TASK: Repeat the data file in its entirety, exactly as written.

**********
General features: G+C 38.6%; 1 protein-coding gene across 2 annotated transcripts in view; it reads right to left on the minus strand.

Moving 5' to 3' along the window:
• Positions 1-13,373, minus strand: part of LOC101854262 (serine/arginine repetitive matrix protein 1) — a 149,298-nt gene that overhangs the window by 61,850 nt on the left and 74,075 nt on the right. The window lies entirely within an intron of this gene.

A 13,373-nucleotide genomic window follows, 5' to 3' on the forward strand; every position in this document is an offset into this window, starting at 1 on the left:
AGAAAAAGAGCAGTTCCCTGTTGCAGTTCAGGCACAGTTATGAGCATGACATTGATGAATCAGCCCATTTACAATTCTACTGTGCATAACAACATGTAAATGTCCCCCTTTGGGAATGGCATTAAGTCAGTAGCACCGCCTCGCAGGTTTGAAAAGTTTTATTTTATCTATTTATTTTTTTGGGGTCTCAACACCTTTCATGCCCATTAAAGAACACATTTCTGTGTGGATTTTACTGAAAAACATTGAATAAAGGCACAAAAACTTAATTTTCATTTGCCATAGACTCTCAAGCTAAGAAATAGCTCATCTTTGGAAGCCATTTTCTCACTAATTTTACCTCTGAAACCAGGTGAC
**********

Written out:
General features: G+C 38.6%; 1 protein-coding gene across 2 annotated transcripts in view; it reads right to left on the minus strand.

Moving 5' to 3' along the window:
• Positions 1-13,373, minus strand: part of LOC101854262 (serine/arginine repetitive matrix protein 1) — a 149,298-nt gene that overhangs the window by 61,850 nt on the left and 74,075 nt on the right. The window lies entirely within an intron of this gene.

A 13,373-nucleotide genomic window follows, 5' to 3' on the forward strand; every position in this document is an offset into this window, starting at 1 on the left:
AGAAAAAGAGCAGTTCCCTGTTGCAGTTCAGGCACAGTTATGAGCATGACATTGATGAATCAGCCCATTTACAATTCTACTGTGCATAACAACATGTAAATGTCCCCCTTTGGGAATGGCATTAAGTCAGTAGCACCGCCTCGCAGGTTTGAAAAGTTTTATTTTATCTATTTATTTTTTTGGGGTCTCAACACCTTTCATGCCCATTAAAGAACACATTTCTGTGTGGATTTTACTGAAAAACATTGAATAAAGGCACAAAAACTTAATTTTCATTTGCCATAGACTCTCAAGCTAAGAAATAGCTCATCTTTGGAAGCCATTTTCTCACTAATTTTACCTCTGAAACCAGGTGAC